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Thread: Obesity is now a Disease page 2

  1. #11
    Antiochia's Avatar
    Antiochia is offline Senior Member
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    Yes, I would agree that obesity is a disease -- actually a chronic condition type of disease. Before I became afflicted with obesity, I could eat any thing I wanted and my weight stayed around 125. This lasted until age 28 when I had my first child. I think over the years, the abuse my body received from bad and unnecessary carbs caused it to malfunction and stop handling food the way it was designed to. I see my skinny friends eating sandwiches and french fries and I get jealous because my body has stopped processing starches and sugars efficiently. It has decided to store them instead in cells. And the fat cells are not like butter which you can melt, the fat cells are living cells that interact with the rest of your body. The only way it seems to control the fat cells is by starving them of the bad carbs, sugars, and starches. I am having some success with Primal, but I think I will always be afflicted with obesity even when I do lose the weight. If I go back to eating the grains, starches, and sugars, they will be processed into fat cells, not metabolized, and that's what I think obesity means.
    Ruth

    "I don't know the key to success, but the key to failure is trying to please everybody."
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    See my journal, The Balancing Act: Integrating Primal into My Life, for menu plans, musings, and more.

  2. #12
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    eKatherine is offline Senior Member
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    Quote Originally Posted by MaceyUK View Post
    It is a curable disease but who wants to start exercising and eating correctly? We are all programmed to carry some fat just some of us choose not to.
    Lots of people would do it. There are loads of people out there wasting their time and money desperately doing chronic cardio and endless diets that don't work. If those people had a reliable source of information, they would try it and for many of them it would work. If it was even only half as effective at it would appear from testimonials on this site, that would be an example that a lot of people would notice, follow, and even do research on. This would move up from a weird fringe diet that one crazy guy they know tried and claims works to something with the exposure of a mainstream diet.

    The idea that everybody out there should be able to figure out all this stuff for themselves is not going to happen.

  3. #13
    MaceyUK's Avatar
    MaceyUK is offline Senior Member
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    Yes of course, am I the one crazy guy they know?! lol
    Education is the key but it seems the more answers we get the more questions are posed as evidenced by most of the threads on here. Primal blueprint is probably about the most accessible health book out there but people are jaded from being consistently lied to. As the paleo/primal movement hopefully gathers momentum we may see a sea change in people's relationship with food but the underlying problem is now and forever will be human weakness and lack of will power. It's not easy saying no to quick fix food when we have spent a lifetime being deliberately addicted and we all have so many fond associations. An English cream tea and bacon sandwich come to mind for me as well as boyhood trips to the sweet shop and scarfing down angel delight and cornettos. (All this is probably lost on most of you but you get where I'm coming from).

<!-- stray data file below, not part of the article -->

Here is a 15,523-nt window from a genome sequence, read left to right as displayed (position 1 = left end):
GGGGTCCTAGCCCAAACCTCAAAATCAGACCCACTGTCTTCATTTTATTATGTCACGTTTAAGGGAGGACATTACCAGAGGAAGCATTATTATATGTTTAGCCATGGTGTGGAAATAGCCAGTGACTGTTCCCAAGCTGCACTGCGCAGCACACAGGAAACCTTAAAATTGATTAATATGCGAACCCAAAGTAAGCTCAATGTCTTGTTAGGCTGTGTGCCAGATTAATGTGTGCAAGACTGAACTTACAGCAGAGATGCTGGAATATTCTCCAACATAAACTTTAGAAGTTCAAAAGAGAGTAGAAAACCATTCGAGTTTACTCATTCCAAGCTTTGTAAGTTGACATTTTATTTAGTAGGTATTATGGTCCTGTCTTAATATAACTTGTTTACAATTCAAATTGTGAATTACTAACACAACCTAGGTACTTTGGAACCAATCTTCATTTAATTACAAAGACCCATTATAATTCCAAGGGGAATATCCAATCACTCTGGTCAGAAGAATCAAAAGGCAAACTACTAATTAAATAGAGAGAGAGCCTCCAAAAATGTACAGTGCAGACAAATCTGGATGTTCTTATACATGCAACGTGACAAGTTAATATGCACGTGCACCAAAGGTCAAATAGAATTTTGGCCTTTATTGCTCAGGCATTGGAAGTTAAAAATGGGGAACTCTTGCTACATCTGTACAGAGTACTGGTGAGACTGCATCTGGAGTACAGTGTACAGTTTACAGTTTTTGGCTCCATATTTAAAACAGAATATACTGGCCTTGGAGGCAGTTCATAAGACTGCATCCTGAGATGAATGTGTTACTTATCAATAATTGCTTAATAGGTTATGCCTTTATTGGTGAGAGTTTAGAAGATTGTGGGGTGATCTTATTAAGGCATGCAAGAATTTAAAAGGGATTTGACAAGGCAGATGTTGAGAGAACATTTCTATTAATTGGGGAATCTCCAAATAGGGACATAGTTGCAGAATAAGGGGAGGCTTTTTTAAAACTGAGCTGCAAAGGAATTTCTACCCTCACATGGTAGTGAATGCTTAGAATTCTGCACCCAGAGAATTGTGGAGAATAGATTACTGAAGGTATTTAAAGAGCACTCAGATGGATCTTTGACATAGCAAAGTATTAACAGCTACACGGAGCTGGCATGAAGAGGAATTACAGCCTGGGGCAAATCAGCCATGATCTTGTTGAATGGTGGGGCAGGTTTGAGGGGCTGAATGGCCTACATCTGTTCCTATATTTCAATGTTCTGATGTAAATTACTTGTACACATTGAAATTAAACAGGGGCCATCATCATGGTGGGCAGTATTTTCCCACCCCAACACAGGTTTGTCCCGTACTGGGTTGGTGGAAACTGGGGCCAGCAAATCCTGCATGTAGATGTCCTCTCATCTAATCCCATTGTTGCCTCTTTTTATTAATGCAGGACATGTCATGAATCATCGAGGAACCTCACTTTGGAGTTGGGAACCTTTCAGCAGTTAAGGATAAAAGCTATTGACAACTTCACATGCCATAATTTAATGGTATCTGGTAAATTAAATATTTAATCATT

4. #14
    eKatherine's Avatar
    eKatherine is offline Senior Member
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    Of course there are many people who are lazy and addicted to the idea of always having food ready to cram in their mouths to avoid experiencing hunger.

    Those people are not our demographic. We can't convert them and shouldn't waste thought energy on them.

    The people who will be easiest to start peeling away are the crazy dieters who will try anything. These people will buy any book that looks like a diet book. These are the sort of people who first tried the Atkins diet when CW wisdom said it would kill them.

    The fact that this is promoted as a healthy way of life with a philosophical/biological basis prevents it from being considered by this group. Most people come here looking to reverse their diseases and happen to lose the excess weight they were carrying.

    Most people do go back to their old WOE after they have lost their weight. But not all. I think it will snowball.

  5. #15
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    Dragonfly is offline Senior Member
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    Quote Originally Posted by Antiochia View Post